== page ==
Nigeria’s Unemployment Debacle – Enenim Ubon

Getting a job in Nigeria over the years has become a near impossible task for the teeming youths produced from the many tertiary institutions scattered around our country. So bad is the trend that it has become ‘common’ (and maybe ‘normal’) to see people sit at home for over five years after graduation doing nothing.

A lot of reasons have been given for this pathetic situation which we find ourselves, some of which are empty rumblings from a failed system, always eager to trade blames instead of accepting responsibilities. For instance, many employers keep saying that “most Nigerian graduates are unemployable”; is the student/graduate to be blamed for the failure of our educational system? How can a sixteen(16) year old undergraduate be blamed for the failures of a system that crumbled long before he/she was born? If our system is so bad that more than half of graduates of each academic year can’t find jobs, how about the ‘not so rich’ students who sojourn various countries in europe (with better educational systems) and yet still can’t find jobs when they return?

 Most motivational speakers these days constantly encourage their audience to be self reliant and set up personal businesses. Personally, I believe it pays more to be self employed but in reality not everybody is business inclined. Forcing such persons into the uncertainty of the business world, would only result in a disaster. Not all graduates would become astute business men, some are just meant to be in the cooperate world, civil service etc and these persons SHOULD GET JOBS. For those willing to set up private businesses, there’s no fillip from the government to encourage such business ventures.

Recently labour unions have been agitating for a shift in retirement age of civil servants from 60 to 65/70. Reasons have been given which to me are flimsy. Falsification of age is very common among Nigerian workers. A person whose records states that he’s 60 might actually be between 65-70, if more years are added he/she will end up retiring at 75- plus. In all sincerity what will be the productivity level of such an individual? If grand/great-grand parents are still in active service, will their ‘children’ ever be able to get jobs?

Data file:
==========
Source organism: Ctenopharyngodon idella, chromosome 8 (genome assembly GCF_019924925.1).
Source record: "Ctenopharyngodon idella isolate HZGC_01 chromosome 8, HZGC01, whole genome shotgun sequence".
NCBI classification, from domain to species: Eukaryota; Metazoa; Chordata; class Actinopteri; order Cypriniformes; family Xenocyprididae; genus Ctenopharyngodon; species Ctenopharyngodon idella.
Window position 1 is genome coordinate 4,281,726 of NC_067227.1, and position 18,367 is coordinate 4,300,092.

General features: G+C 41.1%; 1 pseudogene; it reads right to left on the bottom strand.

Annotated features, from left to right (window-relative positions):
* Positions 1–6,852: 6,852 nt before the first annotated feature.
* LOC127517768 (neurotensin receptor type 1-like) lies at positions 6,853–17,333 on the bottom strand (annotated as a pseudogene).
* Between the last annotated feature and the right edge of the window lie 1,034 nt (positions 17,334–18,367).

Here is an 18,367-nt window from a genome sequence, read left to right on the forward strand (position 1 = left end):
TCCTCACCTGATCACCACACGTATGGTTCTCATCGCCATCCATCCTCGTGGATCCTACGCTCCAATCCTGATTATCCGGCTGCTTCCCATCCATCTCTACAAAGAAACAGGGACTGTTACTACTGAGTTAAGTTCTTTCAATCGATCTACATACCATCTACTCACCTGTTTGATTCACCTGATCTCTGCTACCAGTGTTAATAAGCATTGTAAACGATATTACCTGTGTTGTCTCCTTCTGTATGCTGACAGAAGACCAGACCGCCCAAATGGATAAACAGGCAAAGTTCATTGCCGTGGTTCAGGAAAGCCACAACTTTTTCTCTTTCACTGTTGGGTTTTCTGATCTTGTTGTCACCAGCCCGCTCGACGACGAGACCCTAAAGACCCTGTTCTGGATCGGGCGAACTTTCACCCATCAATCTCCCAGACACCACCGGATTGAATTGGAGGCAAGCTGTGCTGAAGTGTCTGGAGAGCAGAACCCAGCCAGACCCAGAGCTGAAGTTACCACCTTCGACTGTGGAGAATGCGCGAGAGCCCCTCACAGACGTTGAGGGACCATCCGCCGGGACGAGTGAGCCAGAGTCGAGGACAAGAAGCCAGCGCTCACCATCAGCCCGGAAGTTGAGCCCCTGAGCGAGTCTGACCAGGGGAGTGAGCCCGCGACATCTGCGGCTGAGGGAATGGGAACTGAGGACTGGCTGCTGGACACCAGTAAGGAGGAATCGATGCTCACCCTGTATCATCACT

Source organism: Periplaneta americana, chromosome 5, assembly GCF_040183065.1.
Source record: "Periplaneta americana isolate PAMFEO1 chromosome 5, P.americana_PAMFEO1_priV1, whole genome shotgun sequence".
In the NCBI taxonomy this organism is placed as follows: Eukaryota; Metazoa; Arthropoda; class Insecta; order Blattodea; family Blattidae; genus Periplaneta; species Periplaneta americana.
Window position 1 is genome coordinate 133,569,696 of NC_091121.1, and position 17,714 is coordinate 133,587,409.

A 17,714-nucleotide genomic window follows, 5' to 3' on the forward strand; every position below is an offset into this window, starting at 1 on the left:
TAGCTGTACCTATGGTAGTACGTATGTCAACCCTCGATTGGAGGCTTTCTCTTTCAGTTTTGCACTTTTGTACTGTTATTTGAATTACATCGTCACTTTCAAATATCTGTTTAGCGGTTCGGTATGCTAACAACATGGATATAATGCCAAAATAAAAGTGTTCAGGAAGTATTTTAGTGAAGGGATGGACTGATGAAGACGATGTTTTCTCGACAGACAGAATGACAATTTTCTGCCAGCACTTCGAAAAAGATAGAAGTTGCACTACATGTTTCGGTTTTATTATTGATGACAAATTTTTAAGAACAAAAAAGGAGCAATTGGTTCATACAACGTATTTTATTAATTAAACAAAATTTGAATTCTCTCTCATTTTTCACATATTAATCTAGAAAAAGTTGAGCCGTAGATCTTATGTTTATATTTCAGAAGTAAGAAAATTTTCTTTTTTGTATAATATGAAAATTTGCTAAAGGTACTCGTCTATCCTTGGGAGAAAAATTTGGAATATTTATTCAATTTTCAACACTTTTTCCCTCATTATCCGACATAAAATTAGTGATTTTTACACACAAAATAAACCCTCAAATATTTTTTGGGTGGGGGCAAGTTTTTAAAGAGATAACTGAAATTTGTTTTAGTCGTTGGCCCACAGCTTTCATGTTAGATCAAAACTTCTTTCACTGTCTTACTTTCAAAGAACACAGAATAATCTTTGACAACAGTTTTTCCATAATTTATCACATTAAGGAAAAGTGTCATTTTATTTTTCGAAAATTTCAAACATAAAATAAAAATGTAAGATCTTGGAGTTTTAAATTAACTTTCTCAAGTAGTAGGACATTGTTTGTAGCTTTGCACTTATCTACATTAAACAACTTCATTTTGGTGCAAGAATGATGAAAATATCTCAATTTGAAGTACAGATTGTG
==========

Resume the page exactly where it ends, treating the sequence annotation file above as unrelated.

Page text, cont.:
Until the government at all levels stop to see job creation as ex-gratia to citizens, the problem of unemployment will persist and probably get worst. It may not be possible to employ every Nigerian that graduates each year but a significant number should be able to get a source of livelihood. The present situation by all standards is unacceptable. Genuine efforts aimed at empowering those willing to go into business should be embarked upon (not the wheelbarrow and five thousand naira distribution we see on our tv screens everyday).

A country seeking to grow on all fronts would definitely do better than leaving its youthful population idle with no hope whatsoever of better days.

If nothing is done beyond lip service of creating jobs, we’ll end up having millions of ratty youths who someday would terrorize others and bring the entire house on its knees.

The writer is on twitter @enenimubon

The views expressed above are solely that of the writer and not of or its associates.

About the author


In the beginning...Let there be Light

Leave a Comment